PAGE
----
I have included the Complete Course in Magic with Cups & Balls DVD. This DVD is taught by Eddy Ray who routinely gets criticized. However this a solid teaching DVD that covers a lot of material for under $40. There may be better DVDs on the subject but this is an outstanding value and fits our budget.

In case you're wondering, the wand is essential in most Cups and Balls routine. The wand is called The Magician's Wand with Brass Tips. It is heavily weighted on the ends which makes it a joy to spin but a pain if you drop it on your foot.

The DVDs mentioned in this blog entry are reviewed elsewhere on this blog.
http://magic-yeti.blogspot.com/2007/12/r......ins.html
http://magic-yeti.blogspot.com/2008/01/r......ith.html
http://magic-yeti.blogspot.com/2007/12/r......ith.html
===========================================
Clever stuff goes here!
Hushai
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Hoppini, the Mediocre, I like your name! When I used to do church basement shows a long time ago, I called myself "Alan the Average, the Modest Magician" and wrote out an introduction for myself that said that they hadn't been able to get any of the GREAT magicians, but they had found at least a mediocre one. Sometimes I would start out a trick by describing in glowing terms some amazing feat of magic that the great magicians had done -- and then say, "But I'm not going to do that for you now. Here's what I CAN do --" and then go into a more modest piece of magic. It was fun.

Also -- and more on topic for this thread -- I agree with your advice about putting together a beginner's magic kit with the items you name. That would be better than any ready-made kit I have ever seen.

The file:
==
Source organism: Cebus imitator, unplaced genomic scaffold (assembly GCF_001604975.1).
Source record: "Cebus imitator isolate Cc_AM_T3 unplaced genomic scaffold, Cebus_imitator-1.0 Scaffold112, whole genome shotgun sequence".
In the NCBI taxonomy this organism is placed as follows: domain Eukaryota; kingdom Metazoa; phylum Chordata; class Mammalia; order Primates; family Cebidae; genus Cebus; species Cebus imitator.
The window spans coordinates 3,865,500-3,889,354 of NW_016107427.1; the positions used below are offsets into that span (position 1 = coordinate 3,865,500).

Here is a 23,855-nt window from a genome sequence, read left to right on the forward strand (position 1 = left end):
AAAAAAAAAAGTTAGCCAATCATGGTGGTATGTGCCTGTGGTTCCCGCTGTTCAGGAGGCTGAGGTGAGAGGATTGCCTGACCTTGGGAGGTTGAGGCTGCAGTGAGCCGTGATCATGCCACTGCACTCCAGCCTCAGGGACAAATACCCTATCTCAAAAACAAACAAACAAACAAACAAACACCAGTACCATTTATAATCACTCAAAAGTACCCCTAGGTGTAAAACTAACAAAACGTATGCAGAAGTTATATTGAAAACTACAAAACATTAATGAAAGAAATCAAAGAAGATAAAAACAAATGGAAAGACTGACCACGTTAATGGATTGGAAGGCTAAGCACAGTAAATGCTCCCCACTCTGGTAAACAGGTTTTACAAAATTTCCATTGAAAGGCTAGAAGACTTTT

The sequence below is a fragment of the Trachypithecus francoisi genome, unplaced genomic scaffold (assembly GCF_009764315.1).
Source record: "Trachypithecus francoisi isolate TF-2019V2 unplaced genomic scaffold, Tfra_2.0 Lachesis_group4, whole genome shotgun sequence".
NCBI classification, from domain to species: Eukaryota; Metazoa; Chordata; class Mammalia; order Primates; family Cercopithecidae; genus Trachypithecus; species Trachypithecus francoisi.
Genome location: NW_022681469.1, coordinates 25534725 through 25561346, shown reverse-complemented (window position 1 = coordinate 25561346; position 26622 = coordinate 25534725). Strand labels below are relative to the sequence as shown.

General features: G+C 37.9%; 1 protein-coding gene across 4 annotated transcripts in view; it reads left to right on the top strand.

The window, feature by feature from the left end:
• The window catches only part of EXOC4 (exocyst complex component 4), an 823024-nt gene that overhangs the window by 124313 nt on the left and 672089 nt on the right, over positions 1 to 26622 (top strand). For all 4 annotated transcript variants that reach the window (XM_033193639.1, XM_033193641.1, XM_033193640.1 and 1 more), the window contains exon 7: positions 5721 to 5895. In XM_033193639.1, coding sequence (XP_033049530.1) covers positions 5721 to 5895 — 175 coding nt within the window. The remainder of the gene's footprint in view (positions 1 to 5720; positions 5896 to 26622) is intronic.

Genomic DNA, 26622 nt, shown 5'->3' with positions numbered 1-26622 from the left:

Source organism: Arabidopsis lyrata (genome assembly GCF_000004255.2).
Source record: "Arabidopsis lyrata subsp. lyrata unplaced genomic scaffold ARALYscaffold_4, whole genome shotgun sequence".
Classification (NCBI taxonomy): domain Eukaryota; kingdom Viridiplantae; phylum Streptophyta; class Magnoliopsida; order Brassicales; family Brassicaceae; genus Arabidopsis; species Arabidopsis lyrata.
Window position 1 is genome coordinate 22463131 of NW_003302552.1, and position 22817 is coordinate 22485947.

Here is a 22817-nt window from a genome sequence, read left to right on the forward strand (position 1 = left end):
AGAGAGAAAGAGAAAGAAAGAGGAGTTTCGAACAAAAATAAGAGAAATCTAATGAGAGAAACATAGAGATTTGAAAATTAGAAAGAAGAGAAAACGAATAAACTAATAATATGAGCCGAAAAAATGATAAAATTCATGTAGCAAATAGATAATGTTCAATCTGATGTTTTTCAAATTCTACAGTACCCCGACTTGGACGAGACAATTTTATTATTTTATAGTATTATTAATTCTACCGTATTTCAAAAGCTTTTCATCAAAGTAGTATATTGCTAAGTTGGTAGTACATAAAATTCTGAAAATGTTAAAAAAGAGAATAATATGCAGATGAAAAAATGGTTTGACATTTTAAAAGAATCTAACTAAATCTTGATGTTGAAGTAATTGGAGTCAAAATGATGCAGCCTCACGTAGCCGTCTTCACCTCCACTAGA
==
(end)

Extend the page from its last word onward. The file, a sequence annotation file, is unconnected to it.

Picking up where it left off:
Hoppini, the Mediocre
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Well, admittedly, I'm no expert, but it seems to me that the Mark Wilson course, and all the stuff you'd need to go through it, would be a great starter kit. It's essentially what I'm working through, right now. I figure it's gonna take me about a year to work through it all...maybe longer if I want to get it all down and performance-ready. So, there's plenty right there.

Problem is, it's easy to get sidetracked and overloaded on info...buying too many books and videos and not actually getting anywhere....especially the way a lot of guys give advice here. For example:

Q: I'm looking for a good way to get rid of the last coin in a Coins Across.

A: 50 different versions of "I like the way Biffo the Amazing does it in Super Duper Coin Trickery, Vol. 32"...a non-answer that basically translates into "buy yet another frigging video".

It's pretty easy to get caught up in that. I say take it a book at a time and let it take as long as it takes.

Of course, I got nothing against throwing in a Svengali deck or a scotch-and-soda for a little instant gratification either. What the heck...it's supposed to be fun, right? Smile
wackyvorlon